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The 1953 Forests Act defines forests as all areas supporting woody vegetation other than planted or cultivated crops, regardless of the composition, age or density of the vegetation cover. It further encompasses as forest products the materials yielded by forests as follows: trees, which include seedlings, saplings, brushwood, palms and canes; timber, including trees fallen or cut down, stumps and wood in any shape or form; charcoal, wild rubber, wood oil, resin and gums; leaves, flowers, fruits, seeds and all other parts of trees not hereinbefore mentioned; plants, other than trees (including grass, vines, reeds and moss) growing in the forest which are not cultivated for agricultural purposes, and all parts and products of such plants.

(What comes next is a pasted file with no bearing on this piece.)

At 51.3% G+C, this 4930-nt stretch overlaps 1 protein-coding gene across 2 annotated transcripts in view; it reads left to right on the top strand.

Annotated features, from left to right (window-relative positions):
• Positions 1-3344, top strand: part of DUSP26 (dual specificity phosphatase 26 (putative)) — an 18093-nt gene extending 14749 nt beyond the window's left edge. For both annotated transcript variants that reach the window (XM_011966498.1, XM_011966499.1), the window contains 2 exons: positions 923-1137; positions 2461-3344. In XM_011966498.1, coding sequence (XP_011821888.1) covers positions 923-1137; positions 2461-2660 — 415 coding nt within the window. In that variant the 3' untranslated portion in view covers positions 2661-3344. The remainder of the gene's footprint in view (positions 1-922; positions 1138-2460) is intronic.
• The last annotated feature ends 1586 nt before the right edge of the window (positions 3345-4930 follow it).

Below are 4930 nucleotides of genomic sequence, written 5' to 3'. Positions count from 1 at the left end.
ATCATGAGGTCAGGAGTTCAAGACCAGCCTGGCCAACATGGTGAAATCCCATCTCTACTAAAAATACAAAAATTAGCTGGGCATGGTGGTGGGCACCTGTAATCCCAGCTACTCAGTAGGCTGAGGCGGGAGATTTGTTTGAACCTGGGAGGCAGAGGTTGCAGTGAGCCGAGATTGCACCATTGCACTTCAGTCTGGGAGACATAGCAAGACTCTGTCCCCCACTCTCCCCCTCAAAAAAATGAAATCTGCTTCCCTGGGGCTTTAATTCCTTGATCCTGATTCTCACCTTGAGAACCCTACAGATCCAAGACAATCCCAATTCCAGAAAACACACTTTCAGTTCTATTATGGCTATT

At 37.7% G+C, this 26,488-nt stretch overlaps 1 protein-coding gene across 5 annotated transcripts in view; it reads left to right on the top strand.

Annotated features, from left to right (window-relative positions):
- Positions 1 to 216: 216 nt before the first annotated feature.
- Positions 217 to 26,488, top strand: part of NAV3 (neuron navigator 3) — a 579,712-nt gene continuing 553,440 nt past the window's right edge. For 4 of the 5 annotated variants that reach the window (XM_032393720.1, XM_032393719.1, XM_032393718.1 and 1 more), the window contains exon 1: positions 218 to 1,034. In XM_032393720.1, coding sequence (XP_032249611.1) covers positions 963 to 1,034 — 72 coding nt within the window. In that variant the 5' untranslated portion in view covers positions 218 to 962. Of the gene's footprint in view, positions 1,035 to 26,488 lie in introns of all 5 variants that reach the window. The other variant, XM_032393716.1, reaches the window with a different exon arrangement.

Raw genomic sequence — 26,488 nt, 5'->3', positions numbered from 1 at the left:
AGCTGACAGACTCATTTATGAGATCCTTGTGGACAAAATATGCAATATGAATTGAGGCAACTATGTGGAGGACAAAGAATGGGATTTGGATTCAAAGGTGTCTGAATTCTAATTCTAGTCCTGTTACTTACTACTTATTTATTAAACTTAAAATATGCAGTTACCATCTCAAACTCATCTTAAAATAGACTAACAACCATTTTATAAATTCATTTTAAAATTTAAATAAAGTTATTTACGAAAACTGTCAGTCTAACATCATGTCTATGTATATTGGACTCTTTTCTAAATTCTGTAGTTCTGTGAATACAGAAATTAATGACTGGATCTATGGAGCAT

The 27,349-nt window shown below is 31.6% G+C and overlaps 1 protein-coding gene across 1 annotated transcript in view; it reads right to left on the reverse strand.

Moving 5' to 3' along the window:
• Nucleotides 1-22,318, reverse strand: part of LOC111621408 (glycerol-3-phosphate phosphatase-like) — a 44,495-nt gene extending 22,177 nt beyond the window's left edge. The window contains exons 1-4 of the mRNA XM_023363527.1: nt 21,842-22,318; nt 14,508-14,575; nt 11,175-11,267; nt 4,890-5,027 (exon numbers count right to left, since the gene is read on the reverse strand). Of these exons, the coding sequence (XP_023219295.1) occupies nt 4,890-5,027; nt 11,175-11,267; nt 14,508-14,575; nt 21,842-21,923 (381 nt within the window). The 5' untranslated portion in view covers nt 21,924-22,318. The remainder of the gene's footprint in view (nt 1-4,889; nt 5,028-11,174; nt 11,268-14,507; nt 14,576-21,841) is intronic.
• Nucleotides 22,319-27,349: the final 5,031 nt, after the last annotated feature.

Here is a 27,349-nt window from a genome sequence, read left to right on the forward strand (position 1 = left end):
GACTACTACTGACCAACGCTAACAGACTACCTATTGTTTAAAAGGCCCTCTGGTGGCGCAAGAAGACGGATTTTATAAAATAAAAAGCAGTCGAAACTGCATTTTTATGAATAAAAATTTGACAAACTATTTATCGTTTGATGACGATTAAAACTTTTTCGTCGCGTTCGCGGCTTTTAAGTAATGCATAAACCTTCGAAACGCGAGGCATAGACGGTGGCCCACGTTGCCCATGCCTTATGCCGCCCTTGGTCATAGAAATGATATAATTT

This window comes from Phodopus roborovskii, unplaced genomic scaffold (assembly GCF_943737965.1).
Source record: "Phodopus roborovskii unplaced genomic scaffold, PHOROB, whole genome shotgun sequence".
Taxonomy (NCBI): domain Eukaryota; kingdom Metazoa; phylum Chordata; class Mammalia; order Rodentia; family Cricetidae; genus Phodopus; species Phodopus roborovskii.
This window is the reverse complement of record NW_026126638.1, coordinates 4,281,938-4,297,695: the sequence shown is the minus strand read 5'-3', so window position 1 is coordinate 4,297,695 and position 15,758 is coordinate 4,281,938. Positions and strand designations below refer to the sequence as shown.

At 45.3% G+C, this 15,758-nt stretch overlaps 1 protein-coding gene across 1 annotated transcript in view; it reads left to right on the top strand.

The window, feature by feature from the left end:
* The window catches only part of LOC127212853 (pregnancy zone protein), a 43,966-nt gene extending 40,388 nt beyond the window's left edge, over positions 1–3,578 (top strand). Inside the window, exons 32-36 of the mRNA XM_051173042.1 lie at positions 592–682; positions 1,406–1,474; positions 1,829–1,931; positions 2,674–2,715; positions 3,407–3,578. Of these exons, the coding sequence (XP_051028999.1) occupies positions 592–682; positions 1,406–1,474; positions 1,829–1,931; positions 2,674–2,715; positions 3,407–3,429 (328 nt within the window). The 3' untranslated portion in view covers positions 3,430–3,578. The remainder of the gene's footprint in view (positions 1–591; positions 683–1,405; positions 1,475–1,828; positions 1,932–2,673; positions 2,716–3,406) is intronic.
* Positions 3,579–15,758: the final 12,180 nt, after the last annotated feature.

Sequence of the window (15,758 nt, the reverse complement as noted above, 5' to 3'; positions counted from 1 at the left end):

The Act provides for the establishment of the Bureau of Forest Conservation within the Department of Agriculture and Commerce as well as the establishment of the Government Forests Reserves, the Native Authority Forests Reserves and National Parks.
In 1957, the Forests Act was amended by the Supplementary Act for the Conservation of the Forests of the Republic of Liberia. As a result, they shall be deemed the same Act. The Supplementary Act deals with permits, the use of property marks, revenues and receipts, concessions as well as wildlife resources.